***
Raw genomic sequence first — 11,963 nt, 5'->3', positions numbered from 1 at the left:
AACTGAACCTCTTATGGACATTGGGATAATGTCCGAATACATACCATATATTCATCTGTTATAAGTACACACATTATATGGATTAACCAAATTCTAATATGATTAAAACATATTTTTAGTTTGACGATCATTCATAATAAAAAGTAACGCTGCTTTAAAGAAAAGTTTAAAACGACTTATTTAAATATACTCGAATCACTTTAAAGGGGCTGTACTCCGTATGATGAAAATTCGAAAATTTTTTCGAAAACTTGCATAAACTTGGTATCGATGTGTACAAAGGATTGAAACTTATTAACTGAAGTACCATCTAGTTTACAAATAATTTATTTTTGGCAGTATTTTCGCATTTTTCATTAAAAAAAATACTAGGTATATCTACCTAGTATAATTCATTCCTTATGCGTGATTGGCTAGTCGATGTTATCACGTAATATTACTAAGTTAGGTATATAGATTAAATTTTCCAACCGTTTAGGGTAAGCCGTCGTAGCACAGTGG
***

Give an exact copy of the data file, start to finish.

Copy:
Raw genomic sequence first — 11,963 nt, 5'->3', positions numbered from 1 at the left:
AACTGAACCTCTTATGGACATTGGGATAATGTCCGAATACATACCATATATTCATCTGTTATAAGTACACACATTATATGGATTAACCAAATTCTAATATGATTAAAACATATTTTTAGTTTGACGATCATTCATAATAAAAAGTAACGCTGCTTTAAAGAAAAGTTTAAAACGACTTATTTAAATATACTCGAATCACTTTAAAGGGGCTGTACTCCGTATGATGAAAATTCGAAAATTTTTTCGAAAACTTGCATAAACTTGGTATCGATGTGTACAAAGGATTGAAACTTATTAACTGAAGTACCATCTAGTTTACAAATAATTTATTTTTGGCAGTATTTTCGCATTTTTCATTAAAAAAAATACTAGGTATATCTACCTAGTATAATTCATTCCTTATGCGTGATTGGCTAGTCGATGTTATCACGTAATATTACTAAGTTAGGTATATAGATTAAATTTTCCAACCGTTTAGGGTAAGCCGTCGTAGCACAGTGG